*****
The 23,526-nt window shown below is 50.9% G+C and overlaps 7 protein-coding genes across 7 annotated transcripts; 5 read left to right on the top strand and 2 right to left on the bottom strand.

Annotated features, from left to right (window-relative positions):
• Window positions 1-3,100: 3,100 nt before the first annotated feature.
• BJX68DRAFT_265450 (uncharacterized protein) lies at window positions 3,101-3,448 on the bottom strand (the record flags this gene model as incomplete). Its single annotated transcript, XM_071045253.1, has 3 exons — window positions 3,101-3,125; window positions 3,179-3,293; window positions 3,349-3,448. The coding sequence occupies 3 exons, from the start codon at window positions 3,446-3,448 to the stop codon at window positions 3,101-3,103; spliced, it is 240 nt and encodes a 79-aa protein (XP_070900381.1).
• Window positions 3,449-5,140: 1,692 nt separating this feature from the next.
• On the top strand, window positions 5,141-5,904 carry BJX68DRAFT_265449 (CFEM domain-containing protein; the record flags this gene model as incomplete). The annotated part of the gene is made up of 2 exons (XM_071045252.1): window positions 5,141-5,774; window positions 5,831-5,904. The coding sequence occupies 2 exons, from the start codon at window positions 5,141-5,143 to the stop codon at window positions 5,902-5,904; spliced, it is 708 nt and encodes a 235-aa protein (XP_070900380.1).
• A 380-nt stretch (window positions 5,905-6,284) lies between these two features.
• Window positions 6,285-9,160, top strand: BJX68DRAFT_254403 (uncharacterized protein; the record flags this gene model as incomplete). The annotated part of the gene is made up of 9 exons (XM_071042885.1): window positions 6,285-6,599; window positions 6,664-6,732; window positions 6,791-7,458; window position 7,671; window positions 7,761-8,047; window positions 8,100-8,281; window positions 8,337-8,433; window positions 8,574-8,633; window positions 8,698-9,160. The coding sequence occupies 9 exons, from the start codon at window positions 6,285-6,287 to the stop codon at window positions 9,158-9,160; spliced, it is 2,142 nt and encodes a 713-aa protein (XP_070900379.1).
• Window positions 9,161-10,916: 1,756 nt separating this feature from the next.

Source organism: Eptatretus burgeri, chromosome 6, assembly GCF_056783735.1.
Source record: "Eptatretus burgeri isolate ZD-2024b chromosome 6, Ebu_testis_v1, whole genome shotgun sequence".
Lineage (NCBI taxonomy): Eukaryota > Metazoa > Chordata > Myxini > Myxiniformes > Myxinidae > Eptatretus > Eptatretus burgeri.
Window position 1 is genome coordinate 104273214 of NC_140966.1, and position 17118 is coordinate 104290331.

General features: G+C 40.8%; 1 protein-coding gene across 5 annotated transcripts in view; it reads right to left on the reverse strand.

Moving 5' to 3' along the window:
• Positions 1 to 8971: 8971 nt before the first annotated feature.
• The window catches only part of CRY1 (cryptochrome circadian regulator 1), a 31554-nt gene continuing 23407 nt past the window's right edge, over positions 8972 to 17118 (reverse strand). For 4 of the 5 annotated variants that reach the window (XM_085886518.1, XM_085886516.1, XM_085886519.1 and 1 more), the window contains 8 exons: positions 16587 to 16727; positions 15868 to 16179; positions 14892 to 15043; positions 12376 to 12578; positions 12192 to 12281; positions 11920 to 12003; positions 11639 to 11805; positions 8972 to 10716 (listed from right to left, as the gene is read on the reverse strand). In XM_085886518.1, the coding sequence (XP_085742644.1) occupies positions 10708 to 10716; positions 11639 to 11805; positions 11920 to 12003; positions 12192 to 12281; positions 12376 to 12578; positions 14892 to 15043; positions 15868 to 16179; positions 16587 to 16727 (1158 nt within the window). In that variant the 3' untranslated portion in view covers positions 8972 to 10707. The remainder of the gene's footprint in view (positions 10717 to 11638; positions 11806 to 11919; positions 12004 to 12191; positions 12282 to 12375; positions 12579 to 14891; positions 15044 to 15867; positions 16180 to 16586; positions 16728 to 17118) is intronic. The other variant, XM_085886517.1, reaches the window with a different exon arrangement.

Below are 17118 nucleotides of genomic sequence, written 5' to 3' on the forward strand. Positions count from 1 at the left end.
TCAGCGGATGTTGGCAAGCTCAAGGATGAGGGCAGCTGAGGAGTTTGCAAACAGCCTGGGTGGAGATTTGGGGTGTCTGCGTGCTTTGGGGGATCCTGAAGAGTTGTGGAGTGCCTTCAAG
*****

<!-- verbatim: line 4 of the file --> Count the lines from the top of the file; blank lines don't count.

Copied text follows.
• BJX68DRAFT_265450 (uncharacterized protein) lies at window positions 3,101-3,448 on the bottom strand (the record flags this gene model as incomplete). Its single annotated transcript, XM_071045253.1, has 3 exons — window positions 3,101-3,125; window positions 3,179-3,293; window positions 3,349-3,448. The coding sequence occupies 3 exons, from the start codon at window positions 3,446-3,448 to the stop codon at window positions 3,101-3,103; spliced, it is 240 nt and encodes a 79-aa protein (XP_070900381.1).